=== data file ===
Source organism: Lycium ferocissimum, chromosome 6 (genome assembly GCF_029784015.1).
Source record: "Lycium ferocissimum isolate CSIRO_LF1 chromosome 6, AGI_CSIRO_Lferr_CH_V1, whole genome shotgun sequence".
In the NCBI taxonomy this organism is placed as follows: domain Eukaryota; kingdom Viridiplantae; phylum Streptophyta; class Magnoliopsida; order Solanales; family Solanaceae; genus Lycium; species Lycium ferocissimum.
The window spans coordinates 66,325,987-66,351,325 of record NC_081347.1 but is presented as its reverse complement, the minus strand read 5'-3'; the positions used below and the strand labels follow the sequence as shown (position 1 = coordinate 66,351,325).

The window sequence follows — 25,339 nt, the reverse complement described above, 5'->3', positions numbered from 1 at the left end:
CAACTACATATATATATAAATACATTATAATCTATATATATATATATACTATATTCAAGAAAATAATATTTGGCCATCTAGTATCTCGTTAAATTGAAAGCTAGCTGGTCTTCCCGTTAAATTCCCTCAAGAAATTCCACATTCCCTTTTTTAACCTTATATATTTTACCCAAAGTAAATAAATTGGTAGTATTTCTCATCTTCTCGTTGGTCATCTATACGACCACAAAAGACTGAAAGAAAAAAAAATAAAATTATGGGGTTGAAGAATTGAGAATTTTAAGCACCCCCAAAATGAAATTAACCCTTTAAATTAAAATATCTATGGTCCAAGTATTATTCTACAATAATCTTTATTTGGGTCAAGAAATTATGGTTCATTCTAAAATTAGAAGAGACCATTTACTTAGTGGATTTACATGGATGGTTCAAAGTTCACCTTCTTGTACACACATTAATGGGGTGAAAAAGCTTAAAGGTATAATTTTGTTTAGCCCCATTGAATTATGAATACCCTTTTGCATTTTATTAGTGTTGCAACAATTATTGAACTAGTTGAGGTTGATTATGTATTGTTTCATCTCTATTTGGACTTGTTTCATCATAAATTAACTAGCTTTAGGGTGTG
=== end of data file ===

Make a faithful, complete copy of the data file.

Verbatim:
Source organism: Lycium ferocissimum, chromosome 6 (genome assembly GCF_029784015.1).
Source record: "Lycium ferocissimum isolate CSIRO_LF1 chromosome 6, AGI_CSIRO_Lferr_CH_V1, whole genome shotgun sequence".
In the NCBI taxonomy this organism is placed as follows: domain Eukaryota; kingdom Viridiplantae; phylum Streptophyta; class Magnoliopsida; order Solanales; family Solanaceae; genus Lycium; species Lycium ferocissimum.
The window spans coordinates 66,325,987-66,351,325 of record NC_081347.1 but is presented as its reverse complement, the minus strand read 5'-3'; the positions used below and the strand labels follow the sequence as shown (position 1 = coordinate 66,351,325).

The window sequence follows — 25,339 nt, the reverse complement described above, 5'->3', positions numbered from 1 at the left end:
CAACTACATATATATATAAATACATTATAATCTATATATATATATATACTATATTCAAGAAAATAATATTTGGCCATCTAGTATCTCGTTAAATTGAAAGCTAGCTGGTCTTCCCGTTAAATTCCCTCAAGAAATTCCACATTCCCTTTTTTAACCTTATATATTTTACCCAAAGTAAATAAATTGGTAGTATTTCTCATCTTCTCGTTGGTCATCTATACGACCACAAAAGACTGAAAGAAAAAAAAATAAAATTATGGGGTTGAAGAATTGAGAATTTTAAGCACCCCCAAAATGAAATTAACCCTTTAAATTAAAATATCTATGGTCCAAGTATTATTCTACAATAATCTTTATTTGGGTCAAGAAATTATGGTTCATTCTAAAATTAGAAGAGACCATTTACTTAGTGGATTTACATGGATGGTTCAAAGTTCACCTTCTTGTACACACATTAATGGGGTGAAAAAGCTTAAAGGTATAATTTTGTTTAGCCCCATTGAATTATGAATACCCTTTTGCATTTTATTAGTGTTGCAACAATTATTGAACTAGTTGAGGTTGATTATGTATTGTTTCATCTCTATTTGGACTTGTTTCATCATAAATTAACTAGCTTTAGGGTGTG